How to Polish Plated Metal

Recently, I received two similar questions from Beading Daily readers. One asked about polishing plated metal, while the other wondered about wire that kept its shine. I asked Denise Peck, editor of Step by Step Wire Jewelry, to answer them here so that we could all learn from her experience.–Michelle Mach, Beading Daily editor 


 

It was pretty when you first bought it. Now what?

Q: I had a question regarding silver and gold plated metal. What is the best thing to use on it when they start to turn? I made a lots of earrings using plated metal when I first started beading. Now the ear wire is tarnished, so I won't wear them. What is safe to use to clean it?

Q: I have discovered that I LOVE wireworking. But I have been using silvertone or goldtone non-tarnish wire and while the color lasts, the shine does not. I am not so efficient yet that I feel I can use sterling wire all the time. Is there an alternative type of wire that won't lose its shine or color?

A: Both of these questions present reasons why I have chosen to work primarily with sterling wire.

It is common to find that base metals lose their shine over time. Some eventually may acquire a fairly pleasing patina, but that's long in coming, and certainly a different look from what you originally purchased.

You can buy copper and brass wire that is lacquered so the shine won't fade. Companies that sell colored craft wire such as Parawire and Artistic Wire have some natural colors such as coppery shades, and pewter and gold, and they're lacquered so they won't lose their shine.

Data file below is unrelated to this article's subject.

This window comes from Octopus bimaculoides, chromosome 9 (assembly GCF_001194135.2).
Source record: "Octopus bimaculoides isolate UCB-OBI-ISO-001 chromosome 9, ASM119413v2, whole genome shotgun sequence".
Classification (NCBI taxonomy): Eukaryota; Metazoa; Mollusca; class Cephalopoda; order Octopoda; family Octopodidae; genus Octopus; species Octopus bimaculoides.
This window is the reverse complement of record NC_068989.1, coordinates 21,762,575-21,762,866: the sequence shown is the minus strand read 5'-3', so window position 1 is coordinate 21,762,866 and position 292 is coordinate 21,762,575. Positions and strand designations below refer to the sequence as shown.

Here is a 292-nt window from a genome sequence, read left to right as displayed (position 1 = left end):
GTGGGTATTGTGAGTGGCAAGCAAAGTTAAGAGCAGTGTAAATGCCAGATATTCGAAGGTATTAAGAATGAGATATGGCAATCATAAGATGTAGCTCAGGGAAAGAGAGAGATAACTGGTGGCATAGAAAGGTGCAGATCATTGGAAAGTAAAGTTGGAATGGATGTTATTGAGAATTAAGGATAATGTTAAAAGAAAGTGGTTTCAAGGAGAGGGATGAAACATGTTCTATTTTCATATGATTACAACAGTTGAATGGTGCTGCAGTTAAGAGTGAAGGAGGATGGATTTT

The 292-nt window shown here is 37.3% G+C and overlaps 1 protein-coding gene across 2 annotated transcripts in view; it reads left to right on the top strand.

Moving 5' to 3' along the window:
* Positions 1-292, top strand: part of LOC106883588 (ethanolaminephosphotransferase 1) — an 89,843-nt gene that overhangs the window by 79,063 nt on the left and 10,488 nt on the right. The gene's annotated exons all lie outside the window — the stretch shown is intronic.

As for polishing plated metals, it's usually impossible to determine how thick the plating is and therefore, it's not recommended that you use any polishing material or cloth with abrasives. Anything abrasive can rub off the layer of plating and ruin your piece.

A quick internet search found a reference to a soft polishing cloth without abrasives called Selvyt that contains no chemicals and no polishing compounds. It is reportedly a favorite in jewelry stores.

Thanks, Denise! 


 

Share Your Original Wire Jewelry Designs

Are you ready to submit your original work for publication? Not sure? One way to test the waters is to submit your designs to magazines that have special pages for work by readers. Because these pages usually feature photos only (no project instructions), the submission process is usually simple.

Step by Step Wire Jewelry is looking for original wire designs by readers to feature in the "Wire Works" section of the magazine. If you have created a unique piece of wire jewelry, please send a high-quality photo of your best work to dpeck@interweave.com. (And please let me know if your design is selected for the magazine. I love hearing your good news!)

 


Congratulations, Robin Cowart!

Robin's project, the netted Snowflake Ornament was the most downloaded free project on Beading Daily in 2007. There are nearly 200 projects in the free project library, so that is quite an accomplishment! Be sure to check out the other popular projects and see what you may have missed!


Coming Next Week: Readers share stories of their first beading sale, along with helpful tips and suggestions for selling your work.

 


 

Free eBook
Making Wire Jewelry:  6 Free Wire Designs from Beading Daily

Create 6 stunning wire jewelry projects (2 wire necklaces, a wire bracelet, 2 pairs of wire earrings, and a wire ring) with this free eBook that contains step by step wire jewelry instructions for each project.  Jewelry designs range in difficulty from beginner to intermediate and use a variety of wire work techniques, including spirals, coiling, wirewrapping, hammering, and twisting wire.  Download Making Wire Jewelry:  6 Free Wire Designs from Beading Daily


 

Michelle Mach is the editor of Beading Daily. She loves playing with wire and metal, just not polishing it!


Post a Comment

You must be logged in to post a comment.